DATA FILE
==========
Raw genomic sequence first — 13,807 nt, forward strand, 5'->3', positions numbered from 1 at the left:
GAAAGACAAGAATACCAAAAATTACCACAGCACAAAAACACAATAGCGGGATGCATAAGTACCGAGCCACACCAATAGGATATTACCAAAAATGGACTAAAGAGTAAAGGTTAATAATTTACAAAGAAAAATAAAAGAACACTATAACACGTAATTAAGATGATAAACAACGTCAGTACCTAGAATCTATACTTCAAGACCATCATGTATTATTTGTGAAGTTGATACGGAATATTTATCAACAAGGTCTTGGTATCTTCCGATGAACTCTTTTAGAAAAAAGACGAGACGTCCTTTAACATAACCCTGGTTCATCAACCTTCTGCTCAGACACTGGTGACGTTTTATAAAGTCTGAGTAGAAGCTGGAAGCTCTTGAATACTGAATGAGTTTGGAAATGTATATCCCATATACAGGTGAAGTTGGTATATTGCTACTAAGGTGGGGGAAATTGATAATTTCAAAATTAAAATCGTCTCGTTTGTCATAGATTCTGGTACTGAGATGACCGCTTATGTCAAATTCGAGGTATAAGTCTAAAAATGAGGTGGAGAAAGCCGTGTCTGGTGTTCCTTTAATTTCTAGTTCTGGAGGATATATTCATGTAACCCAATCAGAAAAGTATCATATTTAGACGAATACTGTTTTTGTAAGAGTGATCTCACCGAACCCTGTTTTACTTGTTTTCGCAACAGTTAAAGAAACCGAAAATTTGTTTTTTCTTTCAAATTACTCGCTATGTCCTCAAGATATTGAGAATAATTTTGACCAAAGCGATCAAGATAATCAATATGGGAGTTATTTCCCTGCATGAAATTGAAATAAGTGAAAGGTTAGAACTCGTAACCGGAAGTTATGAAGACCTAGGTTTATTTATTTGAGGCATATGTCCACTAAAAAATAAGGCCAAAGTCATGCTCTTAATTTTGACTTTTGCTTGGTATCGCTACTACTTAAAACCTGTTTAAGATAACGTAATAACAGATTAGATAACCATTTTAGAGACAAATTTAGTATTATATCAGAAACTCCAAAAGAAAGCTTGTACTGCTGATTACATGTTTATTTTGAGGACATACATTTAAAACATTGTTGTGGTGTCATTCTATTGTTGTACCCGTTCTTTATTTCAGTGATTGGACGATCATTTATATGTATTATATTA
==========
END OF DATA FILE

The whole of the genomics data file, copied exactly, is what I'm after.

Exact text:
Raw genomic sequence first — 13,807 nt, forward strand, 5'->3', positions numbered from 1 at the left:
GAAAGACAAGAATACCAAAAATTACCACAGCACAAAAACACAATAGCGGGATGCATAAGTACCGAGCCACACCAATAGGATATTACCAAAAATGGACTAAAGAGTAAAGGTTAATAATTTACAAAGAAAAATAAAAGAACACTATAACACGTAATTAAGATGATAAACAACGTCAGTACCTAGAATCTATACTTCAAGACCATCATGTATTATTTGTGAAGTTGATACGGAATATTTATCAACAAGGTCTTGGTATCTTCCGATGAACTCTTTTAGAAAAAAGACGAGACGTCCTTTAACATAACCCTGGTTCATCAACCTTCTGCTCAGACACTGGTGACGTTTTATAAAGTCTGAGTAGAAGCTGGAAGCTCTTGAATACTGAATGAGTTTGGAAATGTATATCCCATATACAGGTGAAGTTGGTATATTGCTACTAAGGTGGGGGAAATTGATAATTTCAAAATTAAAATCGTCTCGTTTGTCATAGATTCTGGTACTGAGATGACCGCTTATGTCAAATTCGAGGTATAAGTCTAAAAATGAGGTGGAGAAAGCCGTGTCTGGTGTTCCTTTAATTTCTAGTTCTGGAGGATATATTCATGTAACCCAATCAGAAAAGTATCATATTTAGACGAATACTGTTTTTGTAAGAGTGATCTCACCGAACCCTGTTTTACTTGTTTTCGCAACAGTTAAAGAAACCGAAAATTTGTTTTTTCTTTCAAATTACTCGCTATGTCCTCAAGATATTGAGAATAATTTTGACCAAAGCGATCAAGATAATCAATATGGGAGTTATTTCCCTGCATGAAATTGAAATAAGTGAAAGGTTAGAACTCGTAACCGGAAGTTATGAAGACCTAGGTTTATTTATTTGAGGCATATGTCCACTAAAAAATAAGGCCAAAGTCATGCTCTTAATTTTGACTTTTGCTTGGTATCGCTACTACTTAAAACCTGTTTAAGATAACGTAATAACAGATTAGATAACCATTTTAGAGACAAATTTAGTATTATATCAGAAACTCCAAAAGAAAGCTTGTACTGCTGATTACATGTTTATTTTGAGGACATACATTTAAAACATTGTTGTGGTGTCATTCTATTGTTGTACCCGTTCTTTATTTCAGTGATTGGACGATCATTTATATGTATTATATTA